Black Identity, American Race Relations & Popular Media

Posted in 2014 The Gnovis Blog

Tip #1: If you’re Black and are trying to create awkward tension in a classroom at Georgetown, mention race.
In fact, the mere mention of Trayvon Martin or Michael Brown will culminate in a room full of rolling eyes, blank stares, heavy sighs and obstinate “Should-we-be-talking-about-this?” facial expressions. Somehow there is an absurd belief that having an African American president eradicates racism in the United States and we automatically live in a post-racial society. Yet, just two months ago, a young Black teenager in North Carolina was found dead, hanging from a swing set with his arms tied back his back and investigators are iterating that no foul play was involved. Not only is race a key issue in America, the denial of racial tension in America is an even bigger problem.
With exceptions to the murder of Trayvon Martin and Michael Brown – both instances where intense demonstrations followed the killings, thus gaining media attention – discussions on race and the institutionalized fear of blacks in America have been averted over the past four years. Minimal broadcast news attention has been drawn to the deaths of Jordan Davis, Lennon Lacy, Renisha McBride, Jonathan Ferrell and others. In fact, the only method of obtaining constant coverage of investigation updates and vast public opinions following these murders is to stalk Twitter and Tumblr news feeds. Both social media sites have served as a launching pad for black activism and the assembly of a cyber community called #BlackTwitter or #BlackTumblr, where unfiltered sentiments on race are voiced. As the Washington Post explains, Black Twitter is a micro-society within the social media site that caters to the interest of young blacks online, a quarter of whom are active on Twitter. The article reports, “…the rallying cry surrounding the death of 19-year-old Renisha McBride began with writer and activist Dream Hampton tweeting about McBride before going to Detroit to demand justice for her (McDonald 2014). These digital communities have raised the bar for social accountability, even if mainstream media attempts to move on to the next news story. While buzz around Ferguson riots found a spot on television news broadcasts for the first three weeks following Brown’s murder, Twitter and Tumblr kept the conversation going much longer.
Despite people cringing when discussing the race relations in America, Twitter, Tumblr and now — thanks to Justin Simien, a nascent black filmmaker — “Dear White People” has fostered a safe haven for sans-sugarcoated dialogues about race. Feminist and author bell hooks stated in her essay Revolutionary Attitudes that “the emphasis on film is so central because it … determines how blackness and black people are seen and how other groups will respond to us based on their relation to these constructed and consumed images.” Using this argument, Simien – the producer, director and writer of “Dear White People” – created a satirical film, using it as a tool to spark discussion.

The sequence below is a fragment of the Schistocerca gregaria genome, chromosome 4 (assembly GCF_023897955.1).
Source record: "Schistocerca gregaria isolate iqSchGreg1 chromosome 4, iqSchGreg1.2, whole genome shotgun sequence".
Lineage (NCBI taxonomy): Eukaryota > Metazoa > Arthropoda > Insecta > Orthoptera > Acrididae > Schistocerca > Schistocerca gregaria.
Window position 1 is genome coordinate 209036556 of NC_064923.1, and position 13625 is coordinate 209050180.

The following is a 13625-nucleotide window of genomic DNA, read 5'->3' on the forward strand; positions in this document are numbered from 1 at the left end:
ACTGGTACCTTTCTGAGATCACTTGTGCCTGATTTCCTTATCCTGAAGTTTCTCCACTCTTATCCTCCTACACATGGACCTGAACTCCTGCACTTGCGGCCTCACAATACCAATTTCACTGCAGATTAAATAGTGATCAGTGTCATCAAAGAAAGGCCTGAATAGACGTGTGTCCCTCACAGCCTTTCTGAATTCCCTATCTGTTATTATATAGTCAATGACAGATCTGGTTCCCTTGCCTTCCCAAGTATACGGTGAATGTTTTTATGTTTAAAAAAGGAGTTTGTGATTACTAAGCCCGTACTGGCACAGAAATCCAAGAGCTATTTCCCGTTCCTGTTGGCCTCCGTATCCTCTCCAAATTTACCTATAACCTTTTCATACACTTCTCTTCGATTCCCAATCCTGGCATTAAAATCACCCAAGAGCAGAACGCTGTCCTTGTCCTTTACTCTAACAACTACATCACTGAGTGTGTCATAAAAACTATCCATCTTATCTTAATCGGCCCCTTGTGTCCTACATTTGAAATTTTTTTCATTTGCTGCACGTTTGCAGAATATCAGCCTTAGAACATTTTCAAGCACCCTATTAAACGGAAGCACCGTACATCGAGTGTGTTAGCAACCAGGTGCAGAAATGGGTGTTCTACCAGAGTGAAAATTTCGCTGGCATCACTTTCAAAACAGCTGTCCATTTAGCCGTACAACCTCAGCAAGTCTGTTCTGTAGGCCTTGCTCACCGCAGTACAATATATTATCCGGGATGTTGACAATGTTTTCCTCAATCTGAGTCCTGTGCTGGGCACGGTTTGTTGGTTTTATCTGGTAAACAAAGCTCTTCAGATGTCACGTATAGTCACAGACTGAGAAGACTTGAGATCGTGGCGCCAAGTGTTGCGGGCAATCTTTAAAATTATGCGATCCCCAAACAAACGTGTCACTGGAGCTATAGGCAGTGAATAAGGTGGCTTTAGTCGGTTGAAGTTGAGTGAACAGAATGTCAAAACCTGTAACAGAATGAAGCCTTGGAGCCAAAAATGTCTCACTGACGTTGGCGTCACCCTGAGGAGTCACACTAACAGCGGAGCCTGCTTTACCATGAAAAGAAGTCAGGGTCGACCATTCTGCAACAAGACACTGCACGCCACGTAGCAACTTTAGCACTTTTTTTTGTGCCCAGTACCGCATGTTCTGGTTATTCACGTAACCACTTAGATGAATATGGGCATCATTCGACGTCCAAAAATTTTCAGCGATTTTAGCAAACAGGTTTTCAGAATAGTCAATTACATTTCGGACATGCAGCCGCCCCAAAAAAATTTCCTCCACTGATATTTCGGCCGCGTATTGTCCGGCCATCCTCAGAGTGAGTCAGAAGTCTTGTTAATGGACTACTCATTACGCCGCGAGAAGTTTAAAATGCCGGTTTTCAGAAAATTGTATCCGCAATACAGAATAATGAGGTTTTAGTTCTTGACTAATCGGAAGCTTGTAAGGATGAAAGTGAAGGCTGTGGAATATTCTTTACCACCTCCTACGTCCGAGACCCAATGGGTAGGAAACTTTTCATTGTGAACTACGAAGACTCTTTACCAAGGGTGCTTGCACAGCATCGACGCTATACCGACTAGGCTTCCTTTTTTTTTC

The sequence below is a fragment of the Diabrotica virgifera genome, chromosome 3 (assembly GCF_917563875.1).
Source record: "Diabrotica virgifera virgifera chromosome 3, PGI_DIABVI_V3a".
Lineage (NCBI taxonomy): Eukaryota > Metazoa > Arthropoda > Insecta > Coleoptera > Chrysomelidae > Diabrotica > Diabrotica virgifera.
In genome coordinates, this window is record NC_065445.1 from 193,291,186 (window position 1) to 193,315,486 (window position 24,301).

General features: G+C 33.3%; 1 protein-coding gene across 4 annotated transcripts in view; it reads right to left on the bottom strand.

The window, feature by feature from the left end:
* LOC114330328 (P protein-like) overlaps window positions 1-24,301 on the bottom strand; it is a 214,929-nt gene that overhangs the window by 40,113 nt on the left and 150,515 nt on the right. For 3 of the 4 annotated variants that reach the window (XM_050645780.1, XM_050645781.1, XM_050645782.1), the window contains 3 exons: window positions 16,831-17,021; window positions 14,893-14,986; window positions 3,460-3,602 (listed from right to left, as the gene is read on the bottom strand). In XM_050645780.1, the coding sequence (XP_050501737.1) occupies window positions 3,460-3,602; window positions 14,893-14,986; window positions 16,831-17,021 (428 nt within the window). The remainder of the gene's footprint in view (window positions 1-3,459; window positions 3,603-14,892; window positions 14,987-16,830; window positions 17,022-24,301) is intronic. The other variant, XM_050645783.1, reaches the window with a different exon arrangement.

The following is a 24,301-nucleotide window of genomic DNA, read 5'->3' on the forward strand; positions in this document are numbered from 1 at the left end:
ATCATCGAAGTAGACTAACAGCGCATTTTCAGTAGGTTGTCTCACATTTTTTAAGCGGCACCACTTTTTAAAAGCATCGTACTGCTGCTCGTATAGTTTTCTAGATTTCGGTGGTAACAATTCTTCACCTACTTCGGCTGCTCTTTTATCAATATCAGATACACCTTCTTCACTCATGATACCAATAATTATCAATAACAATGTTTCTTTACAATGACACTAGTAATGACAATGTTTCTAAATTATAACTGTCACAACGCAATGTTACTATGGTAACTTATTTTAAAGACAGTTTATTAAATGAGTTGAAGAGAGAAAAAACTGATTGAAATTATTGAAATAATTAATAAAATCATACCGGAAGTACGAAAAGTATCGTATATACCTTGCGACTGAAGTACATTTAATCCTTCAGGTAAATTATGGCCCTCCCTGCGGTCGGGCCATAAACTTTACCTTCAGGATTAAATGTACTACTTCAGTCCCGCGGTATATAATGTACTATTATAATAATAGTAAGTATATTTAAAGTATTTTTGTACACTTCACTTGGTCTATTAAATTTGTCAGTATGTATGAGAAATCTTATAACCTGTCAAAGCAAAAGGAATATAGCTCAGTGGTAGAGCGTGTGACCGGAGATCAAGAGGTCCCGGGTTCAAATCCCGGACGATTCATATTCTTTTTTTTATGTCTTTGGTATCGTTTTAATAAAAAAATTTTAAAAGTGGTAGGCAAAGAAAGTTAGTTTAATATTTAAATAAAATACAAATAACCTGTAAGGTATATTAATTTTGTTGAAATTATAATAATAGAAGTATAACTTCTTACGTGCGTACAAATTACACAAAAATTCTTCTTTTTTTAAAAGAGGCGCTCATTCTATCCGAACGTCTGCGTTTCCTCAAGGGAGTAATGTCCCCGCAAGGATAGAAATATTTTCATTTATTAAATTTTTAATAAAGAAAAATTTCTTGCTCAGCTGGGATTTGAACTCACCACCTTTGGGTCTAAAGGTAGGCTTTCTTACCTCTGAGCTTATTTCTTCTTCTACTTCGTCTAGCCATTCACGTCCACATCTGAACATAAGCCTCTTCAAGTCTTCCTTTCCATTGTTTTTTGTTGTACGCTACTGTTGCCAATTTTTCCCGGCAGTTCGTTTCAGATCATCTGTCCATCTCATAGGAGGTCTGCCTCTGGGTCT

The controversially titled movie hit theaters October 17 and has done fairly well in the box office thus far, garnering just under $2.9 million. The fictional but all-too-accurate motion picture follows the lives of four black students attending an Ivy League college and examines the pushback they receive from their White counterparts as they deal with what it is to be a politically correct black face in a white place. As someone who has seen this film, I can undoubtedly say “Dear White People” allows for ample amounts of laughter. However, it balances out with relevant, note-worthy moments that forced me to seriously consider my role in settings like Georgetown versus who I am seen as in the Black community. This piece of art isn’t a Black film. It’s a film for anyone who cares about the state of humanity.
Maybe we need a movie like Fruitvale Station, to resuscitate the urgency of addressing race in 21st century America. There is a taboo-filled air that resides in America where people think that chaos will ensue if race is discussed. But, in fact, avoiding the issue is guaranteed to worsen race relations in this country. The fact is  race is not discussed enough in America thus the need for “Dear White People” and Black Twitter. Race isn’t just the slave trade or Reconstruction. Discussions on race are not meant to be easy and they shouldn’t be watered down to make people feel comfortable. As bell hooks would say, we can no longer “avert our gaze”. So, Tip #2: If you want to create an atmosphere for change in society, mention race.
McDonald, Soraya Nadia. “Black Twitter: A virtual community ready to hashtag out a response to cultural issues.” The Washington Post. The Washington Post. 20 January 2014. Web. 1 November 2014.
hooks, bell. “Introduction: Revolutionary Attitudes” Blacks Looks: Race and Representation. (1992). 349-352. Web. 30 Oct. 2014.